Skocpol, T. States and Social Revolutions (Cambridge: Cambridge University Press,
1979).
Taylor, G.V. ‘Types of capitalism in eighteenth-century France’, English Historical
Review, 79 (1964): 478–97.
Taylor, G.V. ‘Non-capitalist wealth and the origins of the French Revolution’, American
Historical Review, 72 (1966–7): 469–96, 491.
Van Kley, D.K. (ed.) The French Idea of Freedom: The Old Regime and the Declaration
of Rights of 1789 (Stanford, CA: Stanford University Press, 1994).
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charlie 246
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(Original post by mnot)
Look at other peoples citations...
overview with references here
http://www2.port.ac.uk/special/franc...d,38770,en.pdf

This should get you going:
Baker, K.M. (ed.) The French Revolution and the Creation of Modern Political Culture
(4 vols, Oxford: Elsevier, 1987–94), esp. vol. 1: The Political Culture of the Old Regime,
ed. K.M. Baker (1987); vol. 2, The Political Culture of the French Revolution, ed. C.
Lucas (1988).
Baker, K.M. Inventing the French Revolution: Essays on French Political Culture in the
Eighteenth Century (Cambridge: Cambridge University Press, 1990).
Chartier, R. The Cultural Origins of the French Revolution (Durham, NC: Duke
University Press, 1991).
Cobban, A. ‘Historians and the causes of the French Revolution’, in A. Cobban, Aspects
of the French Revolution (London: Jonathan Cape, 1969).
Cobban, A. The Social Interpretation of the French Revolution (2nd edn, Cambridge:
Cambridge University Press, 1999).
Darnton, R. ‘The high Enlightenment and the low life of literature’, Past and Present,
1971, reprinted in D. Johnson (ed.), French Society and the Revolution (London, 1976),
which also contains important revisionist essays by William Doyle and Colin Lucas.
Darnton, R. The Forbidden Best Sellers of Pre-revolutionary France (New York: W.W.
Norton, 1996).
Doyle, W. The Origins of the French Revolution (Oxford: Oxford University Press, 1980,
3rd edn, 1999).
Egret, J., The French PreRevolution, 1787–8 (1962 in French, trans W.D. Camp,
Chicago: University of Chicago Press, 1977).
French Historical Studies, vol. 16 (1990) has two useful forums: the first is a debate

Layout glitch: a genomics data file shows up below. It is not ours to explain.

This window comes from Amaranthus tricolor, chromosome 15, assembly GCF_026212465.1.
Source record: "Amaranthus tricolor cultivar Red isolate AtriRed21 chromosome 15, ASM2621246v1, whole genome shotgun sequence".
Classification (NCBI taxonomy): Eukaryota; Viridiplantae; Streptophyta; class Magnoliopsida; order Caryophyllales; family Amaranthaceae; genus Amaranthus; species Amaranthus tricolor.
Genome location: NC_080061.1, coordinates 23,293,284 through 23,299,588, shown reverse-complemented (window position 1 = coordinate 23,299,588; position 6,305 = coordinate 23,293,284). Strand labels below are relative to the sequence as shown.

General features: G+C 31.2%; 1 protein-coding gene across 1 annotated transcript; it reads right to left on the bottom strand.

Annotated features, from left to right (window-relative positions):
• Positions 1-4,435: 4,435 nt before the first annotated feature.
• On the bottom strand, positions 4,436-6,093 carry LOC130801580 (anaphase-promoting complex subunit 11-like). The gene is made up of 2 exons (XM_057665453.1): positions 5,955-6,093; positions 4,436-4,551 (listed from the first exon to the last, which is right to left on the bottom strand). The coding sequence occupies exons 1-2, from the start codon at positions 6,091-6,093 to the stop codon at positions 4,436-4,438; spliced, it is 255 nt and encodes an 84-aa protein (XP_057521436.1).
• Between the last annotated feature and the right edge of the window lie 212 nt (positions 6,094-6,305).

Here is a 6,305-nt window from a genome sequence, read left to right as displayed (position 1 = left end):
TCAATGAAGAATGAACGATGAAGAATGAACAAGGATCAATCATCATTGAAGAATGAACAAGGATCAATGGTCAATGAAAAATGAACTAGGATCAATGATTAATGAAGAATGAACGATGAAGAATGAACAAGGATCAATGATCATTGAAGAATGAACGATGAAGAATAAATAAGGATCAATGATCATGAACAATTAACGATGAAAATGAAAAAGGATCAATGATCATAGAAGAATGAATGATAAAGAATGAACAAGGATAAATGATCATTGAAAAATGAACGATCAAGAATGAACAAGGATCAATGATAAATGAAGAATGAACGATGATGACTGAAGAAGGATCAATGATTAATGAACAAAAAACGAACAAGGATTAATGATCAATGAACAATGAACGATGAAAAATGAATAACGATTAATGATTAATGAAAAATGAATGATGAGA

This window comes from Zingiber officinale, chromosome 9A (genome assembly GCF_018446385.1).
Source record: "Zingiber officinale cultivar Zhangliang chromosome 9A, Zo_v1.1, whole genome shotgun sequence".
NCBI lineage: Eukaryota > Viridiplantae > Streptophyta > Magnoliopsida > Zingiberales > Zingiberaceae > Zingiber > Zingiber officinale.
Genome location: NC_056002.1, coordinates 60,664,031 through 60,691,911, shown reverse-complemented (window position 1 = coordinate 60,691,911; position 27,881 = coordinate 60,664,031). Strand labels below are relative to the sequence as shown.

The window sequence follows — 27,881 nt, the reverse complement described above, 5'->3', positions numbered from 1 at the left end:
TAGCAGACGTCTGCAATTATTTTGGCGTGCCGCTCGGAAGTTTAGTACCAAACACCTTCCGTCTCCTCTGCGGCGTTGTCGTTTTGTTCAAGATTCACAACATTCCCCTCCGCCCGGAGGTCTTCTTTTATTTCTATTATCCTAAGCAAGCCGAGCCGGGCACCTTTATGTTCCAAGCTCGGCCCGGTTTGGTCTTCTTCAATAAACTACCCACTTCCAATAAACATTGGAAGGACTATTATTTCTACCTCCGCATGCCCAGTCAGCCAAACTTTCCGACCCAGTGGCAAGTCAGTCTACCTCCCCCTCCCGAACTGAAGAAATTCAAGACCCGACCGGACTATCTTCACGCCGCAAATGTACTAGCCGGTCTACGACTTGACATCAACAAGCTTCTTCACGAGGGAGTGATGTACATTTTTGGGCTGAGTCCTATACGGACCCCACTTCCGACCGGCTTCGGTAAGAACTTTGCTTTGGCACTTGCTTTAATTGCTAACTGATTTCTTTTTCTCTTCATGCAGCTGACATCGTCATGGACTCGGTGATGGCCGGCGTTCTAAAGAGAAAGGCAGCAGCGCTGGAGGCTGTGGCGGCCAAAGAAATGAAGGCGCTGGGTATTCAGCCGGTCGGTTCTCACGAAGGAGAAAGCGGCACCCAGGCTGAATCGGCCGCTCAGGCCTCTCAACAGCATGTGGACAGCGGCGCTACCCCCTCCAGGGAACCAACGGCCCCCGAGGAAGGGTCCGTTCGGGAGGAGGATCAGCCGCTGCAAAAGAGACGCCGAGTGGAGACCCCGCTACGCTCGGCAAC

between W. Doyle and M. Vovelle on the Revolution’s origins, pp. 743 ff; the second is a
discussion of the work of F. Furet, including contributions from C. Langlois, D. Bien and
D. Sutherland, with the last word being left to Furet himself, all pp. 766 ff.
Furet, F. Interpreting the French Revolution (Paris: Gallimard, 1978, trans E. Forster,
Cambridge: Cambridge University Press, 1981).
Furet, F. The French Revolution, 1770–1814 (Oxford: Oxford University Press, 1996).
Geyl, P. ‘French historians for and against the revolution’, in P. Geyl, Encounters in
History (London: Collins, 1963), pp. 115–87.
Goldstone, J.A, Revolution and Rebellion in the Early Modern World (Berkeley, CA:
University of California Press, 1991).
Hunt, L. Politics, Culture and Class in the French Revolution (Berkeley, CA: University
of California Press, 1984).
Jones, P. (ed.) The French Revolution in Social and Political Perspective (Oxford:
Oxford University Press, 1996).
Kaplan, S.L. Farewell Revolution: The Historians’ Feud, France 1789/1989 (Ithaca,
New York: Cornell University Press, 1995).
Lefebvre, G. The Coming of the French Revolution (trans R.R. Palmer, Princeton, NJ:
Princeton University Press, 1947).
Palmer, R.R. The Age of the Democratic Revolution (2 vols, Princeton, NJ: Princeton
University Press, 1959–64).
Skocpol, T. States and Social Revolutions (Cambridge: Cambridge University Press,
1979).
Taylor, G.V. ‘Types of capitalism in eighteenth-century France’, English Historical
Review, 79 (1964): 478–97.
Taylor, G.V. ‘Non-capitalist wealth and the origins of the French Revolution’, American
Historical Review, 72 (1966–7): 469–96, 491.
Van Kley, D.K. (ed.) The French Idea of Freedom: The Old Regime and the Declaration
of Rights of 1789 (Stanford, CA: Stanford University Press, 1994).
Thank you so much!!